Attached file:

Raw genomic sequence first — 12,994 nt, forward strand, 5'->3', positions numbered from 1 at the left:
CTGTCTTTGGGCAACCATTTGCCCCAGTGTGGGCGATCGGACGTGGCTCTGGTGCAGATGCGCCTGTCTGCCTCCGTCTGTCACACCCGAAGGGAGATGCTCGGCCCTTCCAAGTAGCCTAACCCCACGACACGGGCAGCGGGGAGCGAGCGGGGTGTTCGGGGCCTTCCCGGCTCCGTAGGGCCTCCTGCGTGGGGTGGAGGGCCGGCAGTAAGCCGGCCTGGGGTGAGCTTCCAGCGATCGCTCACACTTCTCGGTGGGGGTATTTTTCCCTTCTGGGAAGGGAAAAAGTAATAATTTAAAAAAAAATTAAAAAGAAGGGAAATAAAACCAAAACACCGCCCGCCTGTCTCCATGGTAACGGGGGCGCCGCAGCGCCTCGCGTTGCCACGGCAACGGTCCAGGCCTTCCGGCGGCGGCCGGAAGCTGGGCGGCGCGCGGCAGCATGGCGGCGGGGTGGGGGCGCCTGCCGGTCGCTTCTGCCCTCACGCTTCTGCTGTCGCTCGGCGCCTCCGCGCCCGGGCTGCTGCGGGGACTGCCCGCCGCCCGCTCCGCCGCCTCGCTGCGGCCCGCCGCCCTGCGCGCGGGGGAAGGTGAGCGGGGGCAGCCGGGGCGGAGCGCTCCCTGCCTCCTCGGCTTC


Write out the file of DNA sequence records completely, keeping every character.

Raw genomic sequence first — 12,994 nt, forward strand, 5'->3', positions numbered from 1 at the left:
CTGTCTTTGGGCAACCATTTGCCCCAGTGTGGGCGATCGGACGTGGCTCTGGTGCAGATGCGCCTGTCTGCCTCCGTCTGTCACACCCGAAGGGAGATGCTCGGCCCTTCCAAGTAGCCTAACCCCACGACACGGGCAGCGGGGAGCGAGCGGGGTGTTCGGGGCCTTCCCGGCTCCGTAGGGCCTCCTGCGTGGGGTGGAGGGCCGGCAGTAAGCCGGCCTGGGGTGAGCTTCCAGCGATCGCTCACACTTCTCGGTGGGGGTATTTTTCCCTTCTGGGAAGGGAAAAAGTAATAATTTAAAAAAAAATTAAAAAGAAGGGAAATAAAACCAAAACACCGCCCGCCTGTCTCCATGGTAACGGGGGCGCCGCAGCGCCTCGCGTTGCCACGGCAACGGTCCAGGCCTTCCGGCGGCGGCCGGAAGCTGGGCGGCGCGCGGCAGCATGGCGGCGGGGTGGGGGCGCCTGCCGGTCGCTTCTGCCCTCACGCTTCTGCTGTCGCTCGGCGCCTCCGCGCCCGGGCTGCTGCGGGGACTGCCCGCCGCCCGCTCCGCCGCCTCGCTGCGGCCCGCCGCCCTGCGCGCGGGGGAAGGTGAGCGGGGGCAGCCGGGGCGGAGCGCTCCCTGCCTCCTCGGCTTC